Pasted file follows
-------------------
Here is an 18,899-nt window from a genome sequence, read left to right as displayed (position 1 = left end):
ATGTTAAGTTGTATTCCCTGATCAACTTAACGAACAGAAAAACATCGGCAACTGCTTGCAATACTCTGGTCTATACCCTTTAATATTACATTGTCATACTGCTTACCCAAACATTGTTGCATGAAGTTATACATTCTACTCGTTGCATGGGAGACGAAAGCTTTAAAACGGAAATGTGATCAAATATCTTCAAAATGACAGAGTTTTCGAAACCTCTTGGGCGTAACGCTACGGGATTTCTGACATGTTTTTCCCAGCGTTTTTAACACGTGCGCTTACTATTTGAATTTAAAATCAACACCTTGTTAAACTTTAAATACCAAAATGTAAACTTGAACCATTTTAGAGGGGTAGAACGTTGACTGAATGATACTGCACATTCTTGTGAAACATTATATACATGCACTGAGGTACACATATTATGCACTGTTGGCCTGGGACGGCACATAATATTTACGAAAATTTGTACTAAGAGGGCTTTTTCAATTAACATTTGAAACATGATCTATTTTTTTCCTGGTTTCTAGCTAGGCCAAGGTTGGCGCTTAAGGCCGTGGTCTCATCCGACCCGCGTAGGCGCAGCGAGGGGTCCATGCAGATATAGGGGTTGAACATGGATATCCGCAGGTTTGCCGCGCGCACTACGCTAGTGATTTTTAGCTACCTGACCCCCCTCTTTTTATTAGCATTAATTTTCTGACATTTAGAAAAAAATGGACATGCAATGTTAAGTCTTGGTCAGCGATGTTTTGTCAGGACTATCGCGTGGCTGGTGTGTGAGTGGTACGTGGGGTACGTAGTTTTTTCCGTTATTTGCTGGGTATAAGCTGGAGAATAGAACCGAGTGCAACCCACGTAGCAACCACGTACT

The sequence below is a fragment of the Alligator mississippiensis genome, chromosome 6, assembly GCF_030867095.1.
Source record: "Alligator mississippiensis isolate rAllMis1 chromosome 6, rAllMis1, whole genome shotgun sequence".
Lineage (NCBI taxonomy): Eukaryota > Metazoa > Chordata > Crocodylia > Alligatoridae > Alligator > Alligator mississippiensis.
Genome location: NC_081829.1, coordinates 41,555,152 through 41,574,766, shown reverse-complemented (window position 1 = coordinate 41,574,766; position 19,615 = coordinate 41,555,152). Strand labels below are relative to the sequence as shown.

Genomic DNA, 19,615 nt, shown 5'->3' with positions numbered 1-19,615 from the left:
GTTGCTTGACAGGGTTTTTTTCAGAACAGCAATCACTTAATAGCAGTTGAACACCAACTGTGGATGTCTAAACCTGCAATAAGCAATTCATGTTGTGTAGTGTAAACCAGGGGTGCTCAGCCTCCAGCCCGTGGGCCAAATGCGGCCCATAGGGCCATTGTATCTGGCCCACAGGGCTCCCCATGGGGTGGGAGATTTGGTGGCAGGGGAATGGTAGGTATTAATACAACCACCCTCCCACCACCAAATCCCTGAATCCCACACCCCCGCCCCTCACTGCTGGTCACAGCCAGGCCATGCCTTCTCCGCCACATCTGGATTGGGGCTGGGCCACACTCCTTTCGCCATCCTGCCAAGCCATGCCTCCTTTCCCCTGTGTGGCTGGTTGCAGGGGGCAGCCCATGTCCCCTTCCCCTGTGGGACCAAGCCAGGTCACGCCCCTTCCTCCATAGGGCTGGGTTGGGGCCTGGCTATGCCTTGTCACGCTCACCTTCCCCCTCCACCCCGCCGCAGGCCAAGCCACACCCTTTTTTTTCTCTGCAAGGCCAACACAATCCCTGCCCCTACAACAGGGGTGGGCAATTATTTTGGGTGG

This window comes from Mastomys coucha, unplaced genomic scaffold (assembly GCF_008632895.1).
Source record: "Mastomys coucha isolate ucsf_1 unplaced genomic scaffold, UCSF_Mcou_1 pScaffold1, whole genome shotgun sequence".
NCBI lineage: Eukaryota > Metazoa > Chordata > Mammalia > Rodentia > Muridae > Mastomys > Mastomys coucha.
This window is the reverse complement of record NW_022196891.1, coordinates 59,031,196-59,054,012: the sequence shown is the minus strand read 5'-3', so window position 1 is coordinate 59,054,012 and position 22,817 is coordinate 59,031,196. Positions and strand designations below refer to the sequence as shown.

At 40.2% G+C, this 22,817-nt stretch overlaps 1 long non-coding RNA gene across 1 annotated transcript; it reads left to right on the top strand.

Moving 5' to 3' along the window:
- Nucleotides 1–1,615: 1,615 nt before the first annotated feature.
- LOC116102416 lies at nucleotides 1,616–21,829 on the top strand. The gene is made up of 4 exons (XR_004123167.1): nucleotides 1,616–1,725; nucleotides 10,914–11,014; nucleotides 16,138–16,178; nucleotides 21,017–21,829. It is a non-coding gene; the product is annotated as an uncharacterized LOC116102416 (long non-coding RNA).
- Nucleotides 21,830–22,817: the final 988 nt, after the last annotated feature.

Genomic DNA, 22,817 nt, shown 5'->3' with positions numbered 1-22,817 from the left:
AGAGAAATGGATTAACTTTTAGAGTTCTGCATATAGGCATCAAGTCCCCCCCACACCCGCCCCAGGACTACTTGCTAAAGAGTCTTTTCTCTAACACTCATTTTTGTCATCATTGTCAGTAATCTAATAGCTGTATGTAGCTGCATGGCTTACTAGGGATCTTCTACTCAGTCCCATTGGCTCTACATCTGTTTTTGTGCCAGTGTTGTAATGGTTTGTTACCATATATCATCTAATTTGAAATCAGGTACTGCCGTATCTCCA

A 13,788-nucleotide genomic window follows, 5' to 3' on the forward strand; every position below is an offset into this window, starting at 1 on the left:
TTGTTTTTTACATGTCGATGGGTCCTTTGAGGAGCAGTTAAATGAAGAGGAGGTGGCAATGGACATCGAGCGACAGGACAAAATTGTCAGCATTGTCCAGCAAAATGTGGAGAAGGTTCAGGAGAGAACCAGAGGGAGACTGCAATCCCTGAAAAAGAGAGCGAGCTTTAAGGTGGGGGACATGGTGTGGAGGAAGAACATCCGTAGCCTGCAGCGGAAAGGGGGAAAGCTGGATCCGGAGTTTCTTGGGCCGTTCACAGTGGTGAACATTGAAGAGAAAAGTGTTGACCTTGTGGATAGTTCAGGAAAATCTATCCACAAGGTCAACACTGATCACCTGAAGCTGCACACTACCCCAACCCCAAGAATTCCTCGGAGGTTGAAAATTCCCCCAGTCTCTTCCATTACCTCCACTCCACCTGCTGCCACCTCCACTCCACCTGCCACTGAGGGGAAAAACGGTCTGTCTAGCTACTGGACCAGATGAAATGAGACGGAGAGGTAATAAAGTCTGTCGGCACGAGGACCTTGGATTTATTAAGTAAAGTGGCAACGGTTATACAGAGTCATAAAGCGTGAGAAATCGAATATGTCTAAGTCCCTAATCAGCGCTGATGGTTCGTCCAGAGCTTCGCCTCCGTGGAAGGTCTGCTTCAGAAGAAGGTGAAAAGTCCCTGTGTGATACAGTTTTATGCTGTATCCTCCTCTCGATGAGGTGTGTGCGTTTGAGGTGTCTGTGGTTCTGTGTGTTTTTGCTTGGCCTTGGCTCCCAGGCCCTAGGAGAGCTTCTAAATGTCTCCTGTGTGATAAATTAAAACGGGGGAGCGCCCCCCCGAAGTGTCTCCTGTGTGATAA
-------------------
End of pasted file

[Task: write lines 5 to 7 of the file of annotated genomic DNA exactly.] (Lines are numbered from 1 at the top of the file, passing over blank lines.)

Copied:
Lineage (NCBI taxonomy): Eukaryota > Metazoa > Chordata > Crocodylia > Alligatoridae > Alligator > Alligator mississippiensis.
Genome location: NC_081829.1, coordinates 41,555,152 through 41,574,766, shown reverse-complemented (window position 1 = coordinate 41,574,766; position 19,615 = coordinate 41,555,152). Strand labels below are relative to the sequence as shown.

Genomic DNA, 19,615 nt, shown 5'->3' with positions numbered 1-19,615 from the left: